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Declining Indian Exports

  • Category
    Economy
  • Published
    28th Jan, 2023

Context

For India’s goods exports in December 2022 has marked the steepest fall in two years, with products worth $34.5 billion shipped out at 12.2% lower than last year rate.

Causes of declining Indian Exports:

  • Clouds of recession blowing through Europe and the U.S.
  • The COVID-19 situation in China
  • A reversion towards protectionism in some markets.
  • The Ukraine-Russia conflict
  • In general, however, a weaker domestic currency stimulates exports and makes imports more expensive.
  • Conversely, a strong domestic currency hampers exports and makes imports cheaper.
  • A high base effect also played a role in exaggerating the year-on-year export dip in December.

December 2021 had clocked the second highest exports (worth $39.3 billion) in 2021-22, when India’s goods shipments crossed a record $422 billion. The world’s trade dynamics have been altered since then.

Effect of declining export on Indian economy:

  • When there are too many imports coming into a country in relation to its exports it can distort a nation’s balance of tradeand devalue its currency.
  • When there are more exports, it means that there is a high level of output from a country's factories and industrial facilities, as well as a greater number of people that are being employed in order to keep these factories in operation.
  • When a company is exporting a high level of goods, this also equates to a flow of funds into the country, which stimulates consumer spending and contributes to economic growth.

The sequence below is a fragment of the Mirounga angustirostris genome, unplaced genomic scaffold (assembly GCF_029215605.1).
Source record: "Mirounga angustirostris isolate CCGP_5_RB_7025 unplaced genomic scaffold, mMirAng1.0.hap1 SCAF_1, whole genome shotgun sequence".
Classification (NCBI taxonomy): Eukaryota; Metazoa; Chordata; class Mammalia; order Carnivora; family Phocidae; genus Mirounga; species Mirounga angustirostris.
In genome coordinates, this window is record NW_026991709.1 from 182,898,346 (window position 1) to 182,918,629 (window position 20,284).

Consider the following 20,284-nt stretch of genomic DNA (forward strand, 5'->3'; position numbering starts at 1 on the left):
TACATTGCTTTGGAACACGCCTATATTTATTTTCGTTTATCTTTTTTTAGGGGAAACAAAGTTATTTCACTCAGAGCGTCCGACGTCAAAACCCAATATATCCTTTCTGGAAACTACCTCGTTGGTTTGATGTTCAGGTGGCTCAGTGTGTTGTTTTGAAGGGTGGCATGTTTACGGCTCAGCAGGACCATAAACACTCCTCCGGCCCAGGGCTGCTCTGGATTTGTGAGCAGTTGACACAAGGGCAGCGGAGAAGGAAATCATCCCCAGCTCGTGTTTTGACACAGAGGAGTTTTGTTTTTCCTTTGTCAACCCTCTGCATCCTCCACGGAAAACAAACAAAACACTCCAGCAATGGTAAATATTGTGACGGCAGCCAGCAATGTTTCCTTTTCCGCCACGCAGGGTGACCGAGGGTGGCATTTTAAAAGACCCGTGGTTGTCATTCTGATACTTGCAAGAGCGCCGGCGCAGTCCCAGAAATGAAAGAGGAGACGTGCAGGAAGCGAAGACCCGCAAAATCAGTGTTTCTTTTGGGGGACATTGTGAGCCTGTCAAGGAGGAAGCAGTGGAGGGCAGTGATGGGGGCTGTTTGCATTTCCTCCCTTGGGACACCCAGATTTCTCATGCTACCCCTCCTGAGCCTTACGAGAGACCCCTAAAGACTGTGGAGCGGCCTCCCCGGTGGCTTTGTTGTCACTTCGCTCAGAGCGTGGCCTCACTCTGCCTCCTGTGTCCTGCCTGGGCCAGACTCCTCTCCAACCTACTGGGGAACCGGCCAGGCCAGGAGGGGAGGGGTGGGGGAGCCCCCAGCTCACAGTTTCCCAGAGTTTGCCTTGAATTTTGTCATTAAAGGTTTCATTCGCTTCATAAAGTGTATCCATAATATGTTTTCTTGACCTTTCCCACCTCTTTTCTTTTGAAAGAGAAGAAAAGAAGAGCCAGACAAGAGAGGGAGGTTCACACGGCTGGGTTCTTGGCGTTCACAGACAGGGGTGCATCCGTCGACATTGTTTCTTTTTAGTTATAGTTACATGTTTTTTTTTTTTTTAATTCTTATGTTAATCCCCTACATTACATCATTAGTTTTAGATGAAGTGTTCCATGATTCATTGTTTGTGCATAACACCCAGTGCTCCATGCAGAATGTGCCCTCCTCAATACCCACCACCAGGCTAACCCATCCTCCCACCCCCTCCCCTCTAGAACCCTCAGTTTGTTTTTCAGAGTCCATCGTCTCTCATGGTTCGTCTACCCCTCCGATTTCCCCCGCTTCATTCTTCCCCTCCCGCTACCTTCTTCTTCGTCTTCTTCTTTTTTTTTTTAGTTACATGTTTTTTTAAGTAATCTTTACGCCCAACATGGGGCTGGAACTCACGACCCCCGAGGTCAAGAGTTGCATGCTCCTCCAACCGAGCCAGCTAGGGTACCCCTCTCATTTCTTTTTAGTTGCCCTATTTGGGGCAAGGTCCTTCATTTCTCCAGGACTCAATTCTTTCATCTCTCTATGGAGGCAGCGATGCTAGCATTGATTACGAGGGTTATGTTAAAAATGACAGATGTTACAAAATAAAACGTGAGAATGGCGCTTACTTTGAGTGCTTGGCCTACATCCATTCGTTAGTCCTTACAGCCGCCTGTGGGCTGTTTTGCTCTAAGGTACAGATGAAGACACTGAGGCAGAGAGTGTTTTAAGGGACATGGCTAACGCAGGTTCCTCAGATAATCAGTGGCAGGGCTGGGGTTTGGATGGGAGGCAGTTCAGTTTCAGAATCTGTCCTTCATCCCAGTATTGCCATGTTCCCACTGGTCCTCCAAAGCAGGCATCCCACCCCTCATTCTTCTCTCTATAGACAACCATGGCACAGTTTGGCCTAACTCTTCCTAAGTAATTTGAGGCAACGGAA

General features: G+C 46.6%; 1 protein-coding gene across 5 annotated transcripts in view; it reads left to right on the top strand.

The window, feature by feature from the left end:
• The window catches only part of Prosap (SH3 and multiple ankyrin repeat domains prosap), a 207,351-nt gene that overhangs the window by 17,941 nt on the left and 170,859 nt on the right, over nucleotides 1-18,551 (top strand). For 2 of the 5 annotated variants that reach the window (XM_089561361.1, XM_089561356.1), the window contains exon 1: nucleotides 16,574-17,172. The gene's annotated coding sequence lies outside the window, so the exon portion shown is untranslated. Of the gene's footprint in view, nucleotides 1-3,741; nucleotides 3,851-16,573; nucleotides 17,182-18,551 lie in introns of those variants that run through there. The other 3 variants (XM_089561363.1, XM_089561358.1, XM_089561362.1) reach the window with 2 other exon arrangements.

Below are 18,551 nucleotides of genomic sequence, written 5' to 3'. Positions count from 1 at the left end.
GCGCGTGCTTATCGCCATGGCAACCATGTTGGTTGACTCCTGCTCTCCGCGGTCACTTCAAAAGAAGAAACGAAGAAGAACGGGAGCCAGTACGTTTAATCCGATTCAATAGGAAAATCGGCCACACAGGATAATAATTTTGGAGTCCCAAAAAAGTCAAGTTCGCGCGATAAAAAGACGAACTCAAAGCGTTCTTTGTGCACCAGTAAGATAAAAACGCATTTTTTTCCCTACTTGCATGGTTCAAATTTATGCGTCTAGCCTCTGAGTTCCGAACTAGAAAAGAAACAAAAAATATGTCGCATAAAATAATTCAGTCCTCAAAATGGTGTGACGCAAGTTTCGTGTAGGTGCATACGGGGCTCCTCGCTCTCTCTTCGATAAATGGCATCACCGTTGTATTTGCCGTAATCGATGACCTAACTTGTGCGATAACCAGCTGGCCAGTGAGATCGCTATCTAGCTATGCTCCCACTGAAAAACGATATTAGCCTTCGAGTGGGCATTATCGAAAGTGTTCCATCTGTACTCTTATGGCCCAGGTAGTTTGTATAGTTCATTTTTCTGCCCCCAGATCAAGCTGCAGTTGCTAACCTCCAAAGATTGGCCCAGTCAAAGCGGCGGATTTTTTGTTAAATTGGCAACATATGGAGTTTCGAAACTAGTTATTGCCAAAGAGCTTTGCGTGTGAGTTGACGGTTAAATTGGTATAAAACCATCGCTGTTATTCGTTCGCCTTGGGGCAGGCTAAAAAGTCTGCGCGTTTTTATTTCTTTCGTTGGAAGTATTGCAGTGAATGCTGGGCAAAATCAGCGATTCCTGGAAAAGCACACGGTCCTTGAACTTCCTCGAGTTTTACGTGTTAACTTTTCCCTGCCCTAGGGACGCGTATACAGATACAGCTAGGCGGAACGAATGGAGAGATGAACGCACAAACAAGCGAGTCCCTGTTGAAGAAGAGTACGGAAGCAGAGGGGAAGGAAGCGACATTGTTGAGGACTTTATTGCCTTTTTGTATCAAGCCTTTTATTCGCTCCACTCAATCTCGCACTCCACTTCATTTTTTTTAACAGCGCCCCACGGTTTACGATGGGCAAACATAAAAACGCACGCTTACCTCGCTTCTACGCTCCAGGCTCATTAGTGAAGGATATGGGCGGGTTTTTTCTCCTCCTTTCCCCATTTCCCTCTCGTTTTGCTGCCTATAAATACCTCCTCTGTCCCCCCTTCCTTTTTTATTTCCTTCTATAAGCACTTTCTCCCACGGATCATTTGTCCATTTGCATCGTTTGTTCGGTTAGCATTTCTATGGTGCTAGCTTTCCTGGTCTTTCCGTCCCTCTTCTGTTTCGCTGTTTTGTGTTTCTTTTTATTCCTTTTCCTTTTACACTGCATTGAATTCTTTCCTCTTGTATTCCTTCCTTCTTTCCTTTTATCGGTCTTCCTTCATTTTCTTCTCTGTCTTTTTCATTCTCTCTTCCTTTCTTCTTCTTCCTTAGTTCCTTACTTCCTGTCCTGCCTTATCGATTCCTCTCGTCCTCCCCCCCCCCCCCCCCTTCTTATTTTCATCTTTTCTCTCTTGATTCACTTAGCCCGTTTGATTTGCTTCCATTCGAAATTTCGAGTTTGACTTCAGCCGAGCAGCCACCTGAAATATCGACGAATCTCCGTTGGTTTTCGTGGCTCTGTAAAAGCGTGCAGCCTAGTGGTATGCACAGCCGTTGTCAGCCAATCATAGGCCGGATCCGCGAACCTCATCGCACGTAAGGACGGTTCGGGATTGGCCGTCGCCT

• The relationship between a nation’s imports and exports and its exchange rate as it acts as a constant feedback loop between international trade and the way a country's currency is valued.

What happens if exports fall in an Economy?

  • A healthy economy is one where both exports and imports are experiencing growth.
  • If exports are growing, but imports have declined significantly, it may indicate that foreign economies are in better shape than the domestic economy.
  • Conversely, if exports fall sharply but imports surge, this may indicate that the domestic economy is faring better than overseas markets.

Efforts for reviving exports:

  • Improving access to credit and reducing cost of credit, especially for merchant exporters.
  • Interest equalization support to all agricultural exports.
  • Increasing budgetary support for marketing and exports related infrastructure.
  • Creating a single point interface for customs clearance of import and export goods.
  • Simplifying various export incentive schemes:
    • Advance Authorisation Scheme (AAS)
    • Export Promotion Capital Goods (EPCG)
    • Service Exports from India Scheme (SEIS)
    • Merchandise Exports from India Scheme (MEIS)
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